To be quite blunt, this glove is not very water-resistant. It does wonders on warm, dry days, but in cold, wet climates, it's not the best option. In our at-home dunk tests, this glove was instantly flooded in just two squeezes. In addition, the glove held 14 oz of water after the 100 squeeze test, which is a lot!
In the field, we noticed that when sweating, the cloth held moisture, and when the snow started falling, the glove eventually became saturated. The big reason this glove failed in this metric is because of the absorbent cotton knit cloth on the back of the hand. The pigskin leather, on the other hand, always did a great job of keeping the water out.
Providing better dexterity than most of the mitten options in this review, this is a great glove if you want something that performs simple tasks — like zipping up a jacket or taking off a pair of skins. Ensuring that you have the proper fit really impacts the dexterity of the glove. It features thick insulation in both the fingers and palm. As a result, it's not as dexterous as other contenders that are built with less insulation in the palm with a female-specific fit. We found it did the job when we had to switch our ski & splitboard set-ups from touring mode. As a result, we'd recommend it for both resort and backcountry skiing.
As one of the most featureless gloves, this contender really is no-frills. It only features an under the coat cuff and an incredibly small glove clasp that we were unable to use.
The single glove construction doesn't integrate a detached liner, adding to its minimalist design. That said, if you buy a larger size, you could probably fit an additional liner underneath as the cuff is quite elastic. If you're in the market for something with bells and whistles, this is not the glove for you. But, if you're all about simplicity and don't have a ton of cash to drop, you may have found your match.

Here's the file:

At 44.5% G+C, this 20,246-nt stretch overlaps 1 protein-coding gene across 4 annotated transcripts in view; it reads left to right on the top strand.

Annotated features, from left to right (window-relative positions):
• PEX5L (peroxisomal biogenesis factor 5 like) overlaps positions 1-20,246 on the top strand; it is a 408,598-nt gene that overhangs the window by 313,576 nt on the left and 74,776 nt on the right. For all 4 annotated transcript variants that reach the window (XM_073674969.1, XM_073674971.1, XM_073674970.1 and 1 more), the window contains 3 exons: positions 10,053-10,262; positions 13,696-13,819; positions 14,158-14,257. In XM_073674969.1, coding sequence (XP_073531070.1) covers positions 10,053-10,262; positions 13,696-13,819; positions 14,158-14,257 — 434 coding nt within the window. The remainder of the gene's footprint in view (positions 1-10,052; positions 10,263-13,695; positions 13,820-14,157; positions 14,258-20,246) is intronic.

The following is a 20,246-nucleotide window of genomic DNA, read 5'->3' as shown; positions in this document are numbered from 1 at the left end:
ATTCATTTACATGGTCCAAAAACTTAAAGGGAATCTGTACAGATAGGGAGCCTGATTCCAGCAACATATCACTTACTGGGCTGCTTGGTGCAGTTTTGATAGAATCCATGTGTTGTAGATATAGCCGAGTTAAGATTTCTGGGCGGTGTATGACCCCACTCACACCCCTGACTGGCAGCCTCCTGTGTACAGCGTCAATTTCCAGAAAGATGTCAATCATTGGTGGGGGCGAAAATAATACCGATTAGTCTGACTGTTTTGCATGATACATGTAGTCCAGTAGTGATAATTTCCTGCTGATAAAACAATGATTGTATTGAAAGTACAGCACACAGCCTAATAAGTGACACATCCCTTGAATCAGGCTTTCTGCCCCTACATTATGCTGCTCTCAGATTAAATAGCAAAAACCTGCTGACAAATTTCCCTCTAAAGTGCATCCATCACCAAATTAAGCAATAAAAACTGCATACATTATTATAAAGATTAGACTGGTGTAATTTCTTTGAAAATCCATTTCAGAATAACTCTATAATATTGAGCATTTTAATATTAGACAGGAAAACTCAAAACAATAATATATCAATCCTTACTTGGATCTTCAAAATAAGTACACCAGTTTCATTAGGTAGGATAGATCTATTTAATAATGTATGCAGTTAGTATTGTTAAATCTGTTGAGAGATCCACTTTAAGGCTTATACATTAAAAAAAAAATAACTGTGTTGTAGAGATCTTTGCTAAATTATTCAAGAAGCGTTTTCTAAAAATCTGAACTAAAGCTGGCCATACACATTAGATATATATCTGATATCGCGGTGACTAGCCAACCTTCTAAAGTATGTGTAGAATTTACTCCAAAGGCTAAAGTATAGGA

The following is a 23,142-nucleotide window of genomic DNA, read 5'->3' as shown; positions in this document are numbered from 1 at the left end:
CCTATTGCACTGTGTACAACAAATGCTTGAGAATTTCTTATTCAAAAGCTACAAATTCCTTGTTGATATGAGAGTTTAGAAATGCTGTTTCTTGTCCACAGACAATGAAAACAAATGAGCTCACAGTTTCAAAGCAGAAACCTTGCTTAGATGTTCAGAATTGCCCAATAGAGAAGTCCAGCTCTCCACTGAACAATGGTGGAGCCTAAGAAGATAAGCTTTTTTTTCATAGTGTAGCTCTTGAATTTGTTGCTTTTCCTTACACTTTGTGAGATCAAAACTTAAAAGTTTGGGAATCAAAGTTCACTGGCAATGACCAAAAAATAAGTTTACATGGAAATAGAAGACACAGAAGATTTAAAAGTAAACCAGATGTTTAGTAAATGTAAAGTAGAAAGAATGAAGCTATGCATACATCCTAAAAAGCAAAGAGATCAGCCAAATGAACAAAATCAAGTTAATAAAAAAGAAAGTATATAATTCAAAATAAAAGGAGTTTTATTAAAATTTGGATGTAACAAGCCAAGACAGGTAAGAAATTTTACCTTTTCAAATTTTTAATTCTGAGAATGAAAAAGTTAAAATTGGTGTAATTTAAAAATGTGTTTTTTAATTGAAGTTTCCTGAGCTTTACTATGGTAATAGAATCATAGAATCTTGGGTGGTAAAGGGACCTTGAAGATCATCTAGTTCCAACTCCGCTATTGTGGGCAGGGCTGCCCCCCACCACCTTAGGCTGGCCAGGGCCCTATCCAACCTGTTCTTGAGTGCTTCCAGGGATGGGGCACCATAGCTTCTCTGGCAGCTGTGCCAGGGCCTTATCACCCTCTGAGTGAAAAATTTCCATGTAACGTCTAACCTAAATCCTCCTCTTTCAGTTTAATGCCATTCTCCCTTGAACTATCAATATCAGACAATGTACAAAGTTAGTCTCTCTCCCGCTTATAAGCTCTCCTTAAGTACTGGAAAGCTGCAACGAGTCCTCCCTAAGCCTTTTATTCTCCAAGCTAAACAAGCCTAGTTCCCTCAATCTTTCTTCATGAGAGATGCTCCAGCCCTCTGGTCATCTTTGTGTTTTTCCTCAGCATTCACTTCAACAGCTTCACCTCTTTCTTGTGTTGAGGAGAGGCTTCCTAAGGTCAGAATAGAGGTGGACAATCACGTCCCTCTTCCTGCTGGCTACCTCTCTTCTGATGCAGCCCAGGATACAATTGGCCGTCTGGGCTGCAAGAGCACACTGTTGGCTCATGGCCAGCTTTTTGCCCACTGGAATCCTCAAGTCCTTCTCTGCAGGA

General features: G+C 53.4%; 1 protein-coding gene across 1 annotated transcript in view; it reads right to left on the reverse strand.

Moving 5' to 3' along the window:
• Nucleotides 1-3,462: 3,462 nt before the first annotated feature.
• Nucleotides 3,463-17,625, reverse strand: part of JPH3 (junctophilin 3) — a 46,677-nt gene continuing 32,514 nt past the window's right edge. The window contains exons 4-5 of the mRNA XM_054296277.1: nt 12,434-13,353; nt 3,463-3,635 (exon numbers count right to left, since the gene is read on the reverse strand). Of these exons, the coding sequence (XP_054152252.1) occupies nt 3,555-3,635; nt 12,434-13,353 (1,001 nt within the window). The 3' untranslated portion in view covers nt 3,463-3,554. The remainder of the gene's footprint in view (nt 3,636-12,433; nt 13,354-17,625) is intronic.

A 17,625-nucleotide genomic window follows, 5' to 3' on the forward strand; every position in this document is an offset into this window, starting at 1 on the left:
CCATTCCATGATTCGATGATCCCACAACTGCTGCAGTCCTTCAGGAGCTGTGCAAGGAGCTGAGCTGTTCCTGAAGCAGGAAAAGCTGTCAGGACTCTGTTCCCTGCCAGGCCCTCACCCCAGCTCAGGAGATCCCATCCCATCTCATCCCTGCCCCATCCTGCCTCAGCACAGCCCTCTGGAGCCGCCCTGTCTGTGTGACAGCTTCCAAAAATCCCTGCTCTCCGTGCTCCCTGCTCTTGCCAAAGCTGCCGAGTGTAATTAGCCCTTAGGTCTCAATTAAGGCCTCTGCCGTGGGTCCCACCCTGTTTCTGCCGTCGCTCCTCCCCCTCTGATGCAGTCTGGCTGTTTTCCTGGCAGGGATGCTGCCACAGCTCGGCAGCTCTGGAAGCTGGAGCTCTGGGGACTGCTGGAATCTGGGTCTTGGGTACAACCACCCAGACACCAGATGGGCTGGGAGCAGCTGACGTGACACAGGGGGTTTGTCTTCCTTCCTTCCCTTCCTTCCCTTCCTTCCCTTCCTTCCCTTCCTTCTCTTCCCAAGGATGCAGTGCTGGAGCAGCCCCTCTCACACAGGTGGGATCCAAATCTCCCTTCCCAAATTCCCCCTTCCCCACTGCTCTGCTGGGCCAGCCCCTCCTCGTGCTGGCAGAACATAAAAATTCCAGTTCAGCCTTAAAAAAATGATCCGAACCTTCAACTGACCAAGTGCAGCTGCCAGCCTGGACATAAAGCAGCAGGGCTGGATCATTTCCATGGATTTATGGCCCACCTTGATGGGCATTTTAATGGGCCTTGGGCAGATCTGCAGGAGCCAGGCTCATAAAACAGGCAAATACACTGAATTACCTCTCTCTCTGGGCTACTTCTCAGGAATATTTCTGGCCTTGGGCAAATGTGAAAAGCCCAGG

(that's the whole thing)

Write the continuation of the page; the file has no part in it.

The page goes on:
Durability and Construction
When kept properly maintained, we've seen this glove last for years. The pigskin leather in the palm and fingers provides great durability over the years, as long as the gloves are kept moisturized with the proper treatment. This is a big reason it's a top choice among penny-pinching guides, patrollers, and mountain people. It's a workhorse that can really stand up to tumultuous and consistent abrasion.
Even though it has a track record of glorified resilience, this glove earns a fairly low score in this category because of its lesser craftsmanship. When looking closely, we see thread fly-aways and widely spaced stitching. The cloth material on the back of the hand showed some abrasion and wear after our three month testing period. While it doesn't have the best craftsmanship, we have seen these hold up over the years.
Should You Buy the Kinco Pigskin Leather?
This glove isn't the highest performer and doesn't compete with other gloves in specific categories, but it is a favorite amongst ski guides and ski bums. It is cheap, offers okay performance, and is easy to replace. There are many options out there, but none with a durable outer like this, for such a low price. Those that will find the most value will appreciate a single-glove design that is breathable and dexterous.
What Other Women's Ski Gloves Should You Consider?
The Kinco's are about as basic and affordable as ski gloves get, but there are higher performance options. For not too much more money, the Dakine Camino provides more warmth, weather resistance, and features in a nice-looking package. If you want the best of the best, the Arc'teryx Fission SV offers the best blend of warmth, breathability, and dexterity, though at a much higher price.